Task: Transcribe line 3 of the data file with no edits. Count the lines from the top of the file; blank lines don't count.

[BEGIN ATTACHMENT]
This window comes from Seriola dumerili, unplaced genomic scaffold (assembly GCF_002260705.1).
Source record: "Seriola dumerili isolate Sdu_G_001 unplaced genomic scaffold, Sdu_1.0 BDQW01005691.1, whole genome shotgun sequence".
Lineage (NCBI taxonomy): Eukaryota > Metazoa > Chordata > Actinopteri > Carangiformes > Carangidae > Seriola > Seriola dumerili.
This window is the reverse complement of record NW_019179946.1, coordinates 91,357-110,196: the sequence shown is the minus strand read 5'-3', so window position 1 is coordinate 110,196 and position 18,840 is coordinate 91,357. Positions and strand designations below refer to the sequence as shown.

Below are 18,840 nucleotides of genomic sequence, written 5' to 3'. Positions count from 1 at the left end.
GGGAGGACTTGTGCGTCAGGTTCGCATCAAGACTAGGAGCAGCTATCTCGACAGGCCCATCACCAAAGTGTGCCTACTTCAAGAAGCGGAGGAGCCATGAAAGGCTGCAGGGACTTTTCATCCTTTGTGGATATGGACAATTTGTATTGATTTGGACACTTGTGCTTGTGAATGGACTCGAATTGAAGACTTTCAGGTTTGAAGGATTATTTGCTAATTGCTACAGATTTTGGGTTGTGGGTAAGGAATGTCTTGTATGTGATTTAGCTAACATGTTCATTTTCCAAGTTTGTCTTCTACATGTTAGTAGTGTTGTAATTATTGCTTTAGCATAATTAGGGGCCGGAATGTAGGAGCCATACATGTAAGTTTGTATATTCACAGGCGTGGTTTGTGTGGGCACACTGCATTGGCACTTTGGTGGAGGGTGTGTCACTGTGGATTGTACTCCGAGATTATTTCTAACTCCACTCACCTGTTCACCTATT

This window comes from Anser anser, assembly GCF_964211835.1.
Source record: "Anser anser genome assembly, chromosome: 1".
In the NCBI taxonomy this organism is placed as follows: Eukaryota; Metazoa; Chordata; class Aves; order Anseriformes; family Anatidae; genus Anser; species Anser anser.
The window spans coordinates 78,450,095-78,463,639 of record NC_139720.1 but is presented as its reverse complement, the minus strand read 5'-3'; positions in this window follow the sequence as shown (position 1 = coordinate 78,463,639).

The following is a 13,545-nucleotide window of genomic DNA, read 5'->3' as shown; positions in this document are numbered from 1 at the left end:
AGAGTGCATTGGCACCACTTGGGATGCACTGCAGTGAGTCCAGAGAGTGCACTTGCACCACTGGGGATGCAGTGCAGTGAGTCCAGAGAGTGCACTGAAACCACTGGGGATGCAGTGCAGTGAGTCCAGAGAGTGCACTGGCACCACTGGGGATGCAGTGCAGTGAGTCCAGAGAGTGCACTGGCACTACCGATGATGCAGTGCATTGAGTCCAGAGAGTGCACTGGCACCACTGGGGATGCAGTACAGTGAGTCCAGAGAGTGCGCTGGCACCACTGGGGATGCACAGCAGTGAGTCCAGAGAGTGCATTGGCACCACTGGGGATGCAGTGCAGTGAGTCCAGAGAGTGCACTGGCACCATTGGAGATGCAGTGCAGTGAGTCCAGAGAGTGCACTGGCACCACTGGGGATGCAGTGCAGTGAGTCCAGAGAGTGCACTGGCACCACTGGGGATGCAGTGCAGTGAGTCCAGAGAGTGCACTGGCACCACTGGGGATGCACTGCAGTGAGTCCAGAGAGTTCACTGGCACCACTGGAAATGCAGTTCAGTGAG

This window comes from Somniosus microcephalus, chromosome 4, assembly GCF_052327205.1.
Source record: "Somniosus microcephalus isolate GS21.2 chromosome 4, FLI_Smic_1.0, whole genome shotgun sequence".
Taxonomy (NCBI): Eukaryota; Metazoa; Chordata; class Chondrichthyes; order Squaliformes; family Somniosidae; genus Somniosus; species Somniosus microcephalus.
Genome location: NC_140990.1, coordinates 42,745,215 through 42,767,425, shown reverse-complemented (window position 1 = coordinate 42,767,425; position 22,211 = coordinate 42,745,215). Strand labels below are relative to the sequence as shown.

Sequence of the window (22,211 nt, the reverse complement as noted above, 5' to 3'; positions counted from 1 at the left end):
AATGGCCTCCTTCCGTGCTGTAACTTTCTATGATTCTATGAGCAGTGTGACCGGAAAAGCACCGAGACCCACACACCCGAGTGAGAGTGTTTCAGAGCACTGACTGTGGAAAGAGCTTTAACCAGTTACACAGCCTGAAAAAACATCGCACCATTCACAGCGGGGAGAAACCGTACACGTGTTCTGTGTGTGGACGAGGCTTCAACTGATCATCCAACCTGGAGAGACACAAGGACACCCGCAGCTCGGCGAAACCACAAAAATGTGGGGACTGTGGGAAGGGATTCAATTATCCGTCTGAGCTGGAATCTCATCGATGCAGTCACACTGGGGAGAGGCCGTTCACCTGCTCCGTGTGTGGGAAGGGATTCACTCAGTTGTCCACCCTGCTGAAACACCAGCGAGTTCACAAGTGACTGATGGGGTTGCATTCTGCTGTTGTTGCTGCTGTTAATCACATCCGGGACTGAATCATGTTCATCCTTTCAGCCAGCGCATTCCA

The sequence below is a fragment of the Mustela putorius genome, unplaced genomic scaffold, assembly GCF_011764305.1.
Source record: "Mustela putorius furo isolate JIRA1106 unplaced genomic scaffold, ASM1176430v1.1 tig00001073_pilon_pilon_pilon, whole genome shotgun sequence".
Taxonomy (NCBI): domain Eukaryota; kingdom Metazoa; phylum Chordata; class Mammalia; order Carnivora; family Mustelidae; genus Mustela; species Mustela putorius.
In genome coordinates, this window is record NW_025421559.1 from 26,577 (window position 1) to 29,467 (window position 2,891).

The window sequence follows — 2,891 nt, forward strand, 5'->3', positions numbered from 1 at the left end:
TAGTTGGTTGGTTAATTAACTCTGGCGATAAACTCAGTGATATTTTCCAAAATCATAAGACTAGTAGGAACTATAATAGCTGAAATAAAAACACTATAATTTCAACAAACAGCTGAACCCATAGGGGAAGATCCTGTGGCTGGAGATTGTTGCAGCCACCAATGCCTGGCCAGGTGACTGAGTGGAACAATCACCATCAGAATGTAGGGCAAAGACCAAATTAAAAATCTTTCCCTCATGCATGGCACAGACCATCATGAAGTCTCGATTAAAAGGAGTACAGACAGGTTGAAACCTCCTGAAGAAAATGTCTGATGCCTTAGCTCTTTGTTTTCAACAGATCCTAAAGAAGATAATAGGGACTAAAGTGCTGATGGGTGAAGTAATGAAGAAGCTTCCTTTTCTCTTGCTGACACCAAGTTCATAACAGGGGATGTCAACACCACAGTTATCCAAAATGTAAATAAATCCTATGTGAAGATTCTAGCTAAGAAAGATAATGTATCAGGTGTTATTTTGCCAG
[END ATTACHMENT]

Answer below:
Lineage (NCBI taxonomy): Eukaryota > Metazoa > Chordata > Actinopteri > Carangiformes > Carangidae > Seriola > Seriola dumerili.